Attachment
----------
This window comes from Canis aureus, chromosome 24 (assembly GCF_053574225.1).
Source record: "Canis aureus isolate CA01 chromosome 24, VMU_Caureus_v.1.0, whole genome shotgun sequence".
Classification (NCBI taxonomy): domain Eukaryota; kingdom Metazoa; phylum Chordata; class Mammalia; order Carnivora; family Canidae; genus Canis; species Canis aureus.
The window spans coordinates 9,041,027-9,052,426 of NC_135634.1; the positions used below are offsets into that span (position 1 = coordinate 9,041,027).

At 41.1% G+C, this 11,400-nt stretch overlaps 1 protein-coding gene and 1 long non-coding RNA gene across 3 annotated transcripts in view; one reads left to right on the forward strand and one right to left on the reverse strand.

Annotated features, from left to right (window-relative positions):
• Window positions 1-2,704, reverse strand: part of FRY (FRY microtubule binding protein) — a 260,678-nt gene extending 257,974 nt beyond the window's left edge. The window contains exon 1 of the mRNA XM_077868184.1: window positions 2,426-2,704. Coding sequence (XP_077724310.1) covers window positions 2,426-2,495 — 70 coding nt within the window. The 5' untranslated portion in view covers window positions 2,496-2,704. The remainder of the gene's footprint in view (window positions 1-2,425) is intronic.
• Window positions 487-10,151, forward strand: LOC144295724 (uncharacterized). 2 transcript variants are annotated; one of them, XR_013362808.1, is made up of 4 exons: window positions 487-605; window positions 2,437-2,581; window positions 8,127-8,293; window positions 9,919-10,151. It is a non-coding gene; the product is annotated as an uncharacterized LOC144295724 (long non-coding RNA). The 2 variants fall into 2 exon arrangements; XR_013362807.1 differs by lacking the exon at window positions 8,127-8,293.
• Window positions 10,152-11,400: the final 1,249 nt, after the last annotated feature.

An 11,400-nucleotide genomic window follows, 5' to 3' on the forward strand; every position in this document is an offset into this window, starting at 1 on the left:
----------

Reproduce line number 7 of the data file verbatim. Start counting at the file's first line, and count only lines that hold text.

• Window positions 1-2,704, reverse strand: part of FRY (FRY microtubule binding protein) — a 260,678-nt gene extending 257,974 nt beyond the window's left edge. The window contains exon 1 of the mRNA XM_077868184.1: window positions 2,426-2,704. Coding sequence (XP_077724310.1) covers window positions 2,426-2,495 — 70 coding nt within the window. The 5' untranslated portion in view covers window positions 2,496-2,704. The remainder of the gene's footprint in view (window positions 1-2,425) is intronic.